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The Karamojong or Karimojong are an ethnic group of agro-pastoral herders living mainly in the north-east of Uganda. Their language is also known as Karamojong or Karimojong, and is part of the Nilo-Saharan language group.
The Karamojong live in the southern part of the region in the north-east of Uganda, occupying an area equivalent to one tenth of the country. According to anthropologists, the Karamojong are part of a group that migrated from present-day Ethiopia around 1600 A.D. and split into two branches, with one branch moving to present day Kenya to form the Kalenjin group and Maasai cluster. The other branch, called Ateker, migrated westwards. Ateker further split into several groups, including Turkana in present-day Kenya, Iteso, Dodoth, Jie, Karamojong, and Kumam in present-day Uganda, also Jiye and Toposa in southern Sudan all of them together now known as the "Teso Cluster" or "Karamojong Cluster".
It is said that the Karamojong were originally known as the Jie. The name Karamojong derived from phrase "ekar ngimojong", meaning "the old men can walk no farther". According to tradition, the peoples now known as the Karamojong Cluster or Teso Cluster are said to have migrated from Abyssinia between the 1600 and 1700 AD as a single group. When they reached the area around the modern Kenyan-Ethiopian border, they are said to have fragmented into several groups including those that became Turkana, Toposa, and the Dodoth. The group that became known as the Toposa continued to present day southern Sudan; the Dodoth, settled in Apule in the northern part of present-day Karamoja. The Turkana settled in Kenya where they are now and today's Jie of Uganda are thought to have split from them, moving up the escarpment into today's Kotido District. The main body continued southwards, reportedly consisting of seven groups or clans who settled in today's southern Karamoja, eventually merging to become the three clans now existing: the Matheniko in the east around Moroto mountain, the Pian in the south and the Bokora in the west. However, a significant sized group went west and formed the Iteso, the Kumam, and the Langi. It was this group who were said to have used the phrase "the old men can walk no farther".
Related to Turkana: in the Karamojong language, the people and the language have the convenient prefixes ŋi- and ŋa- respectively. Lack of a prefix indicates the land where they live. All the above-mentioned branches from Ateker speak languages that are mutually intelligible. (The Lango in Uganda are also ethnically and genetically close to the ŋiKarimojong, evidenced by similar names among other things, though they adopted a dialect of the Luo language).
The main livelihood activity of the Karamojong is herding livestock, which has social and cultural importance. Crop cultivation is a secondary activity, undertaken only in areas where it is practicable.
Due to the arid climate of the region, the Karamojong have always practiced a sort of pastoral transhumance, where for 3–4 months in a year, they move their livestock to the neighboring districts in search of water and pasture for their animals.
The availability of food and water is always a concern and affects the Karamojong's interaction with other ethnic groups.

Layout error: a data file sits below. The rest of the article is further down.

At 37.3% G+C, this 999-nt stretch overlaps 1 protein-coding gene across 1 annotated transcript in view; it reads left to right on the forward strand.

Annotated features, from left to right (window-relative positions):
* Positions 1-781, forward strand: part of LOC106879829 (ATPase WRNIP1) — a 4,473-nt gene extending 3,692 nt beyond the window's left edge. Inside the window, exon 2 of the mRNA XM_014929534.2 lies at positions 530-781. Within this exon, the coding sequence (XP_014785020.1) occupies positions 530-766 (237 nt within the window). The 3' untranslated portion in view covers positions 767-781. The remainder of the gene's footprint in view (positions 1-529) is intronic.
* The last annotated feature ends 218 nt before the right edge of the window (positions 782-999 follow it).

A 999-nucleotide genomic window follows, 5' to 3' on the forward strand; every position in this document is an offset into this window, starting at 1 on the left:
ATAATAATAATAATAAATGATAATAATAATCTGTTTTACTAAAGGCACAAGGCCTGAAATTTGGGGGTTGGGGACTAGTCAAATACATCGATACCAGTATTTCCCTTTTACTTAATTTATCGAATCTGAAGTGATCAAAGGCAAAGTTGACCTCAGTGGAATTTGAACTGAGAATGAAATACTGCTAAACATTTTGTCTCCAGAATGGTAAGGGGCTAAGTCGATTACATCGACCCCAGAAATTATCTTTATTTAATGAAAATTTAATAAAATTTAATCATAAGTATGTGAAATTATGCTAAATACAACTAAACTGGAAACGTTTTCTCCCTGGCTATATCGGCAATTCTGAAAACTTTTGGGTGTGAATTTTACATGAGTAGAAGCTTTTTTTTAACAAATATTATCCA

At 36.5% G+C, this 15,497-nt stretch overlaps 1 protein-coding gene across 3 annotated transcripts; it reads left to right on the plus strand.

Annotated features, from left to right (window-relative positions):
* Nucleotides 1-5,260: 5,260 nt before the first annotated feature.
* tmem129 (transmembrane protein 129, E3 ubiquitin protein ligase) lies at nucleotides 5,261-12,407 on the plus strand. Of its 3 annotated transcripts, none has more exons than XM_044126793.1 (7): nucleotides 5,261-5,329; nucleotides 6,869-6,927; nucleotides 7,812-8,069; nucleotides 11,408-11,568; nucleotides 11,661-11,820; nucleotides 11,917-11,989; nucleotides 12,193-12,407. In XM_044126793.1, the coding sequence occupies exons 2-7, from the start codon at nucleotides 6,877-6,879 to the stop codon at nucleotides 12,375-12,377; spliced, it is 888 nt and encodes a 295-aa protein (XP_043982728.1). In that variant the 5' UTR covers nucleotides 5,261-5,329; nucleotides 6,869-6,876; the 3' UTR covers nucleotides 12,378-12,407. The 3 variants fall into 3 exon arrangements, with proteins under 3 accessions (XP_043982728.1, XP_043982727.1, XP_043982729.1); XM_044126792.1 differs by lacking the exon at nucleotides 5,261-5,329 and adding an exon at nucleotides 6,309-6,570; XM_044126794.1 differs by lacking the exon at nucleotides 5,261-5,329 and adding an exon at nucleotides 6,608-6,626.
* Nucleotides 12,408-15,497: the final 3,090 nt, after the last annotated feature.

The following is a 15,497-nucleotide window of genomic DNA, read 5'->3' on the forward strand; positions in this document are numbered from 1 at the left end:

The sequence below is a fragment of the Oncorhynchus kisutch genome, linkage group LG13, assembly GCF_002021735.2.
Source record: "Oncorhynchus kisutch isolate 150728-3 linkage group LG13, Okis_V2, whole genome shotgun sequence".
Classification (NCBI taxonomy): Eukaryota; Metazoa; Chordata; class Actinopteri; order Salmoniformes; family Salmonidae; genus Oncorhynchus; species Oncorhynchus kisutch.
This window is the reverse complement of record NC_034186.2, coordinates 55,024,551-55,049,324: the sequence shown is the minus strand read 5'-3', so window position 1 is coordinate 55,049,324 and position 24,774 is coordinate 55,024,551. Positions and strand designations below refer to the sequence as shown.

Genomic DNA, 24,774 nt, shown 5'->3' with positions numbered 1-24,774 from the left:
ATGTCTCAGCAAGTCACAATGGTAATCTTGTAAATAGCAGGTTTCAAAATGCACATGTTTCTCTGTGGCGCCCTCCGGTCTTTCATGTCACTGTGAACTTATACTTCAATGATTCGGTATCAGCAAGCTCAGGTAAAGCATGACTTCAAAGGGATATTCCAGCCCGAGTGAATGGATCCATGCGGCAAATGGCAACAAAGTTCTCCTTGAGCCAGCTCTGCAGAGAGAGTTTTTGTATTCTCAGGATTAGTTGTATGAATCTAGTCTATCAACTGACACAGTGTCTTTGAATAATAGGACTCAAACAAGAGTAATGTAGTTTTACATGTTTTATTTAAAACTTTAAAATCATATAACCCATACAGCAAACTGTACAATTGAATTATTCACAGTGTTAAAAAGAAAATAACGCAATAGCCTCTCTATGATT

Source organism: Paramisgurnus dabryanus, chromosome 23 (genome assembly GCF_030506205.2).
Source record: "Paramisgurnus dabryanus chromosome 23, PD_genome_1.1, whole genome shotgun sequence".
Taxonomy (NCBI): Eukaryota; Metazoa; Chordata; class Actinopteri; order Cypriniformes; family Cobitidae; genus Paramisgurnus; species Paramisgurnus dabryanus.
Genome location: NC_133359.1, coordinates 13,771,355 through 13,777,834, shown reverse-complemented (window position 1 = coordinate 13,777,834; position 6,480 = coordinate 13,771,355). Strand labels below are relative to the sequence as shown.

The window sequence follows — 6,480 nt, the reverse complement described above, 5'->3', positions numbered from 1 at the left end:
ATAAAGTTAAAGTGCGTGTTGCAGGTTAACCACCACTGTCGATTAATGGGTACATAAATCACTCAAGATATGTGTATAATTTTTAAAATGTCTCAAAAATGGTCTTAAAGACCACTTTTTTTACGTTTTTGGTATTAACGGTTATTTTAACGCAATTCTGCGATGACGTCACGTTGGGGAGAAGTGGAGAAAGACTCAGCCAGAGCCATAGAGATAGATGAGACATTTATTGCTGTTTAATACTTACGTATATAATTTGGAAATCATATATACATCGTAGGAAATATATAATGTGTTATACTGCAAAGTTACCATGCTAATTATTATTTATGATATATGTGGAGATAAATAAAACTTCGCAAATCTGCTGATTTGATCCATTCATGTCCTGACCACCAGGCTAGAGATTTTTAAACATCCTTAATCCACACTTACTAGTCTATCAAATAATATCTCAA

The dominant feature of Karamojong society is their age system, which is strictly based on generation. As successive generations have an increasing overlap in age, this leads logically to a breakdown of the system, which appears to have occurred after rules were relaxed in the nineteenth century among their close neighbours, the Jie. However, the Karamojong system is flexible enough to contain a build-up of tension between generations over a cycle of 50 years or so. When this can no longer be resolved peacefully, the breakdown in order leads to a switch in power from the ruling generation to their successors and a new status quo. The next changeover is expected around 2013. [Dyson-Hudson, Neville (1966), Karimojong Politics, Clarendon Press, Oxford. Spencer, Paul (1998), The Pastoral Continuum: The Marginalization of Tradition in East Africa, Clarendon Press, Oxford (pp. 99–119).]
As both a rite of passage into manhood, as well as a requirement for engagement, a young Karamojong man is required to wrestle the woman he desires to marry. If he is successful in winning the wrestling match against the woman, he is now considered to be a man and is permitted to marry the woman. This ensures that the man will be strong enough to care for and protect his wife. After a successful match, the dowry negotiations are allowed to commence. In an instance where the young man is unable to defeat the woman in the wrestling match, he will not be considered by his people to be a man and will often leave to marry a woman from a different people-group where a test of strength is not required. If a non-Karamojong man desires to marry a Karamojong woman, he is also required to go through this ceremony.
The Karamojong have been involved in various conflicts centered on the practice of cattle raids.
The Karamojong are in constant conflict with their neighbors in Uganda, Sudan and Kenya due to frequent cattle raids. This could be partly due to a traditional belief that the Karamojong own all the cattle by a divine right, but also because cattle are also an important element in the negotiations for a bride and young men use the raids as a rite of passage and way of increasing their herds to gain status. In recent years the nature and the outcome of the raids have become increasingly violent with the acquisition of AK47s by the Karamojong.
The Ugandan government have attempted to broker deals for weapons amnesties, but the number of cattle the Karamojong have wanted per gun has proved too steep for any meaningful agreement to be made.